The seam is almost invisible. I wonder whether there is an easier way of doing this...this took me ages but turned out ok for the most of it.

Ready for basting once I put some batting together...have arrived at the last lot of batting. Feeling very frugal at the moment.

Linking up to Quilt Story Fabric Tuesday


Karin

Tuesday, 19 August 2014

Pfaff Quilt Expression 4.2 - Progress Report

It has been some 8 months since I exchanged my Pfaff Expression 4.0 for the newer version, the Pfaff 4.2. I talked about my first impression of the machine HERE. Be warned that this is a long blog post.

Several readers have in between emailed me and asked questioned or just inquired how it is going, so I thought it might be useful to give an update. Please be aware that these are my personal views on the machine and as I had said to one reader I am probably a bit biased as I only ever had Pfaff machines. However, I hope that people in the market for a new machine doing their research find this of interest.

As reported before, the main difference in the two machines were the new 3 LED lights, the Start/Stop button, the Dynamic Freemotion mode and an improved feed system (Optimised Box feed).

I have completed several projects since I had this machine.

The Whole Cloth: the new LED lights were an absolute eye saver as I had an enormous area to microstipple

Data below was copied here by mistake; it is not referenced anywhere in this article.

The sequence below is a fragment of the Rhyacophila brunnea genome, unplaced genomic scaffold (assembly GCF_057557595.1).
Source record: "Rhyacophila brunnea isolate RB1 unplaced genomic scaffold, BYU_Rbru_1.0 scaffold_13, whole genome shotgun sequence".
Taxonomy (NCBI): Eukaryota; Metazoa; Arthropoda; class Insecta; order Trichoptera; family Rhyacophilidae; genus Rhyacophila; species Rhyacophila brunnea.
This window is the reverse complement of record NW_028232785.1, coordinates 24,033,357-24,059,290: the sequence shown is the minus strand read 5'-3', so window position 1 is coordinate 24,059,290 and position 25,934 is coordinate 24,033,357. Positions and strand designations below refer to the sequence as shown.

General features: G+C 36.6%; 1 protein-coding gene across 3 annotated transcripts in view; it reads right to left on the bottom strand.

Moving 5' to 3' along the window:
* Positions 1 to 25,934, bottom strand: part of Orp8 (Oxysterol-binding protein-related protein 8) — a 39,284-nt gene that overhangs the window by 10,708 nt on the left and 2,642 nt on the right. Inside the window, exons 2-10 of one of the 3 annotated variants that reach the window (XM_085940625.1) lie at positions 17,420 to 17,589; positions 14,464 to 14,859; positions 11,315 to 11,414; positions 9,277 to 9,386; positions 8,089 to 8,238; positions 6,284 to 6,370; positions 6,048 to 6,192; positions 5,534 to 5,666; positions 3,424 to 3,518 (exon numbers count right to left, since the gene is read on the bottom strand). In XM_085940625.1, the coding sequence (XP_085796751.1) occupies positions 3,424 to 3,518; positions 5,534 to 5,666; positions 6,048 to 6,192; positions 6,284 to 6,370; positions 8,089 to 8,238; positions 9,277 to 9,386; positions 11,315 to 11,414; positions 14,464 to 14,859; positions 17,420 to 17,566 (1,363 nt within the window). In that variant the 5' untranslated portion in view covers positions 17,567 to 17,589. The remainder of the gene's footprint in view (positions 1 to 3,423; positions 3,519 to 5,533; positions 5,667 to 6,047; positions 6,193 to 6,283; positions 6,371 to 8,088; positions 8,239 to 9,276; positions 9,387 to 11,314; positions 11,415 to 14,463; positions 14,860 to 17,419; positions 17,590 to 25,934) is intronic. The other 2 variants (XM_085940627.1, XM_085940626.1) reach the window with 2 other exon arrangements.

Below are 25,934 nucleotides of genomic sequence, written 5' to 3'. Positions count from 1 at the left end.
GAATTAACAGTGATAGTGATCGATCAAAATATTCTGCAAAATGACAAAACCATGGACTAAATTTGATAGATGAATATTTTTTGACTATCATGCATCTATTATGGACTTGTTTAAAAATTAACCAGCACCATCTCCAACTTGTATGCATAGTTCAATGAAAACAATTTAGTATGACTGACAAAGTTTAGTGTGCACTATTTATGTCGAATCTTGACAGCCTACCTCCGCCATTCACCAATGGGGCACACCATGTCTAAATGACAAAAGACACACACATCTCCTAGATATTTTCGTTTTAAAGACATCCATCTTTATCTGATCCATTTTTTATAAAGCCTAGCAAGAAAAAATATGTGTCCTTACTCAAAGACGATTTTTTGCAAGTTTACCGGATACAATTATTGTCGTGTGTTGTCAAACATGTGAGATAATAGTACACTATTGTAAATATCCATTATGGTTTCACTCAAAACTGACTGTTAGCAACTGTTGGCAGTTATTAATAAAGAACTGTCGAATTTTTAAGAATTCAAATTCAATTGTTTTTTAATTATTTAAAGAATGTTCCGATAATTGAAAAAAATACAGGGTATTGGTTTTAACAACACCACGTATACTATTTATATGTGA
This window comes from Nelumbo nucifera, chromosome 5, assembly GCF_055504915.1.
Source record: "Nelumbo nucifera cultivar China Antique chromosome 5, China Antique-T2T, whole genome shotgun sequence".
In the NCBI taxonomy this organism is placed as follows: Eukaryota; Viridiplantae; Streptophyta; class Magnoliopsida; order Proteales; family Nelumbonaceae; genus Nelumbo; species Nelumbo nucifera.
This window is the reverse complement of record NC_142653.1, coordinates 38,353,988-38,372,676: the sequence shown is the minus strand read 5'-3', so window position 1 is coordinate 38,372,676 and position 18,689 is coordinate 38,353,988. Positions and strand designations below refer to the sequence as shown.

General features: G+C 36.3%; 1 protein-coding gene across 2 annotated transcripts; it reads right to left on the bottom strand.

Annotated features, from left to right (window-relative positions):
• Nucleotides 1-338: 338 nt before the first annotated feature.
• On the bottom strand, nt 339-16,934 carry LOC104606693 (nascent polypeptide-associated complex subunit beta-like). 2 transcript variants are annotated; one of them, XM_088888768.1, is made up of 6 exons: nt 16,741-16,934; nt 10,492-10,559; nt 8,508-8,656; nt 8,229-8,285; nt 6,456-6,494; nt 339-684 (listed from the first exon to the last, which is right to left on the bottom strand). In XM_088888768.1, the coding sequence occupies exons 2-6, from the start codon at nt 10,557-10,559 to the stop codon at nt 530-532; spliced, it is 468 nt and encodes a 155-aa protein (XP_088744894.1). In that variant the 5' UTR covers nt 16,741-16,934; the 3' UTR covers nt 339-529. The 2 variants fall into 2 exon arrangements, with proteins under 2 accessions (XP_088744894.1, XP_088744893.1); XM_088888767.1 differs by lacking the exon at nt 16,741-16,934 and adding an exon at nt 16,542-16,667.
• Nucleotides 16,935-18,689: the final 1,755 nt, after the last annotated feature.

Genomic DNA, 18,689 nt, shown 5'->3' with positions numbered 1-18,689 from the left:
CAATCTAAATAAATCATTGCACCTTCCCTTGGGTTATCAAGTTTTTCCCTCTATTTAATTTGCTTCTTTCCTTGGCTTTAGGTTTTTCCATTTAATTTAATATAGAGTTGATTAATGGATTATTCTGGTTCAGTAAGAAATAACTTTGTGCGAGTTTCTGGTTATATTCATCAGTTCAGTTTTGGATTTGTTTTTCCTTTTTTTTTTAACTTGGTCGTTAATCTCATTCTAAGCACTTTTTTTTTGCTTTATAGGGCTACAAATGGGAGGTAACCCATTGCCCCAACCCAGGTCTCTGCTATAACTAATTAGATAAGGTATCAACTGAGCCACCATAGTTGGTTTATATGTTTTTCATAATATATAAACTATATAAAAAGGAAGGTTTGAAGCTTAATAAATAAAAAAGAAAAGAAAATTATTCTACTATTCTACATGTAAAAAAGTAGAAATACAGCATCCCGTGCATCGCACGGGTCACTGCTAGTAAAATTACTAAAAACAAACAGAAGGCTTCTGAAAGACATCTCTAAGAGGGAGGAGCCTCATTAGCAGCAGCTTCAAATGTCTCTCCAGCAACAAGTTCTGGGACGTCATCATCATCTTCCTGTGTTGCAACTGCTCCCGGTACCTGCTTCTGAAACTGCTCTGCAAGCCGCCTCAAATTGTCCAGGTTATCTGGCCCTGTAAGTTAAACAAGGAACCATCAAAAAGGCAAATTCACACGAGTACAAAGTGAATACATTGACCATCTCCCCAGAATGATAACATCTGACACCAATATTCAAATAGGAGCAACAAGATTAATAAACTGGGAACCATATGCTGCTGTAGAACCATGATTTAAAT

Was very happy with this...for once I could actually see where I was going which is important if you are stitching with a blend in thread.

The Windmill quilt: used the new Dynamic Spring foot 6D (optional extra) in the Dynamic Spring foot freemotion mode for this and quilted my heart out with Wendy Sheppard's Jester Hat design.
Dynamic Spring foot 6D
I love this foot...it is round and the visibility is very good which was important in trying a new design because I had to stop and look ahead a number of times as I was not that familiar with it. I read a comment somewhere that the foot was particularly fiddly to attach. Yes, true...it has this little groove in the part that attaches and I struggled initially as well, but it is really just a matter of getting used to putting it on. Bit hard to explain but once you know how it attaches, it goes on as easy as any other.


Dresden Plate: Excellent feed when sewing the small spokes together on the bias. This is actually the piece where I really noticed the improvement of the feed system. No veering off to the side at all. The individual pieces were 4.5" and the machine stitched them together like a dream.